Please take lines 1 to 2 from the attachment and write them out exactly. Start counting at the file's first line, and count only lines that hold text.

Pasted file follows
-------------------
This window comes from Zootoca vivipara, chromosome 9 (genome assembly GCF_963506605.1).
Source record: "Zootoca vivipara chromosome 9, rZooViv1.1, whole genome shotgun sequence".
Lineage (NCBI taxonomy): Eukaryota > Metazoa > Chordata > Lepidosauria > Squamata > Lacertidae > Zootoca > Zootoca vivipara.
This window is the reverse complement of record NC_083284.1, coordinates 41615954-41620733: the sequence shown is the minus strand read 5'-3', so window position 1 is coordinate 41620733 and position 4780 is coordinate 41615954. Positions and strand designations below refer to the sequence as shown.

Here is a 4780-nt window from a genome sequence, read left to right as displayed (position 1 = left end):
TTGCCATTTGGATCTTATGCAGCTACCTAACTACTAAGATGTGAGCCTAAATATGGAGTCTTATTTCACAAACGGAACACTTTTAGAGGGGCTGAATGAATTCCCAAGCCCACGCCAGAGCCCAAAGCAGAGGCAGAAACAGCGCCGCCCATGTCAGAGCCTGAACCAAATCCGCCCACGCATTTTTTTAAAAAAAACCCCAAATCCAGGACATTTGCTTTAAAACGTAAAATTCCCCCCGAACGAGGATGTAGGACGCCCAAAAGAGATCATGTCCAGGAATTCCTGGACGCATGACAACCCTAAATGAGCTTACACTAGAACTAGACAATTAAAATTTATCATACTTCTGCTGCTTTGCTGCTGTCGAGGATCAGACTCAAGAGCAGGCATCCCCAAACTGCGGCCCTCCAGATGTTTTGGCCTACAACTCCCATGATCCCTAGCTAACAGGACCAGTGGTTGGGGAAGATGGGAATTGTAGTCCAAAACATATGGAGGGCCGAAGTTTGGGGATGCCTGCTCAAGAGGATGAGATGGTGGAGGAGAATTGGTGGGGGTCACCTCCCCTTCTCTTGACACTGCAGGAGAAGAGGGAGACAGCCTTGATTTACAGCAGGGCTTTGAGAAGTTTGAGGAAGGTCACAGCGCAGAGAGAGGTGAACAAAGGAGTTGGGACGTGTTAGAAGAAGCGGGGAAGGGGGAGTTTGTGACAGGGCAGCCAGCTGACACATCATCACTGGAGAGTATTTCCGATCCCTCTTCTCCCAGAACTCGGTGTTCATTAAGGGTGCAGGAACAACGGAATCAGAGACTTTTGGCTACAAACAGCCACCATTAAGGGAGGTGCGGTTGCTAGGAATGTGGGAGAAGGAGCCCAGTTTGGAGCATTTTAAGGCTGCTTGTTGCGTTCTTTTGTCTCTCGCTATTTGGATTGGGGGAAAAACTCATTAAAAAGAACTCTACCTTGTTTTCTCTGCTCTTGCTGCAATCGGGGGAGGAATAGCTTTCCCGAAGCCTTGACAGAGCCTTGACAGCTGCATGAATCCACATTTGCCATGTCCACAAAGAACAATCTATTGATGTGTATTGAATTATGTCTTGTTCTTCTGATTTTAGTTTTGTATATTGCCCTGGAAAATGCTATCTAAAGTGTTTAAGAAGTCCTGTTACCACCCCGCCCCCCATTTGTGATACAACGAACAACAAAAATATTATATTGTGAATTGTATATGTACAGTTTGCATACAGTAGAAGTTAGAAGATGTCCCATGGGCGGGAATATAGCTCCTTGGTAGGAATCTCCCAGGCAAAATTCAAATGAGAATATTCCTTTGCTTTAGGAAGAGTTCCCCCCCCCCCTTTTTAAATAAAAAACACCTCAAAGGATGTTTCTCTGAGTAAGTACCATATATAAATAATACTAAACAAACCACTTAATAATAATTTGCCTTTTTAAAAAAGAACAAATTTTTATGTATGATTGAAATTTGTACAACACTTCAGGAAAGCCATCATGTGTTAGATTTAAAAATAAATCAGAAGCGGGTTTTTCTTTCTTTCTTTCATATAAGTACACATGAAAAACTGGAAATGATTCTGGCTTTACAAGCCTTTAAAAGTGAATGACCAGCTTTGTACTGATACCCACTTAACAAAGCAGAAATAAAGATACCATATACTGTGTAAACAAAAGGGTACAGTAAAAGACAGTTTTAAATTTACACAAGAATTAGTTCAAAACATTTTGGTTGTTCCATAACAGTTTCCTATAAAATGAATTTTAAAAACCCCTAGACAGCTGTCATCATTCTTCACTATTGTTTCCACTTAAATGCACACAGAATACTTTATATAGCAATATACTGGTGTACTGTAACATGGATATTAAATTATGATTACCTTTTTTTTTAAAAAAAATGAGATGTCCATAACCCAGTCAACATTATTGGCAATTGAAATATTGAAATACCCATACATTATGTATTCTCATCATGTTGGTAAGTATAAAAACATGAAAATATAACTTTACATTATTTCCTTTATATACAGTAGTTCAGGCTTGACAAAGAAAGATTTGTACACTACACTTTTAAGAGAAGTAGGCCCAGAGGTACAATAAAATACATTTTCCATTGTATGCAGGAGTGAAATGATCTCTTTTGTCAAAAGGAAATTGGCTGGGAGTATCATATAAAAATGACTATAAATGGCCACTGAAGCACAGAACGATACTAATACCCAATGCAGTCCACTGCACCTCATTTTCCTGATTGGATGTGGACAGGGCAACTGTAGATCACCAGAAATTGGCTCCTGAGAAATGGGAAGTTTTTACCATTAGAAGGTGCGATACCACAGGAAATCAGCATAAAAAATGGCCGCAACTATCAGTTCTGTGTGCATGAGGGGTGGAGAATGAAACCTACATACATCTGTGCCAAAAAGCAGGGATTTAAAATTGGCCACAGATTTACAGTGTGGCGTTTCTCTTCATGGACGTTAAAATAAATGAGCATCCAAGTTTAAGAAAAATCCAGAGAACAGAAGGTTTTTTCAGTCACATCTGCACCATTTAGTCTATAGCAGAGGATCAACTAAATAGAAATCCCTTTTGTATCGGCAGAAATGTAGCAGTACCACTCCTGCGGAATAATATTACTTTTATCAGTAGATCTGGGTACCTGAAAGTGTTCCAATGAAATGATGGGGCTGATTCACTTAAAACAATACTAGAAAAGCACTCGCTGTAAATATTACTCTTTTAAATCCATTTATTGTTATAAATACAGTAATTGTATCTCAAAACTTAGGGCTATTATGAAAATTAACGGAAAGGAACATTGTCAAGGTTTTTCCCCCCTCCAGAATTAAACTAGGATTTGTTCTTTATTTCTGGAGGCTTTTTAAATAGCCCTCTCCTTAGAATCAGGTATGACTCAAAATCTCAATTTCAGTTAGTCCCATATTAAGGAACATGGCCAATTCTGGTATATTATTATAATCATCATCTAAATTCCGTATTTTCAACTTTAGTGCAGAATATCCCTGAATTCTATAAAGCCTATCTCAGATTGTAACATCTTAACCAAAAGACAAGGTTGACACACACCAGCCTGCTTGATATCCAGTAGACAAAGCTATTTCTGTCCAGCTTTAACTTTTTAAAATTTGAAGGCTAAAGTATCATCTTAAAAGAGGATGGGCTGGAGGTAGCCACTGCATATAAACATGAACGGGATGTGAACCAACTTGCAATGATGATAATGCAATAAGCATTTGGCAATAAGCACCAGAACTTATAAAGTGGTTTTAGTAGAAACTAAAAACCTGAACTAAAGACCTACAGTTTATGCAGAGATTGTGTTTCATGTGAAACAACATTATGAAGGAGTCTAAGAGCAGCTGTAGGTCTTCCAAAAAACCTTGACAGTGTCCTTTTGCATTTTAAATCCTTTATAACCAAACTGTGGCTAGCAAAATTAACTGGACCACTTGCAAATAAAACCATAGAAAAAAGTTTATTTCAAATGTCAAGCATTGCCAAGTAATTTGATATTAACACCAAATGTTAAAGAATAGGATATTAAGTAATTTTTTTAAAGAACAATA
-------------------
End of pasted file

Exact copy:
This window comes from Zootoca vivipara, chromosome 9 (genome assembly GCF_963506605.1).
Source record: "Zootoca vivipara chromosome 9, rZooViv1.1, whole genome shotgun sequence".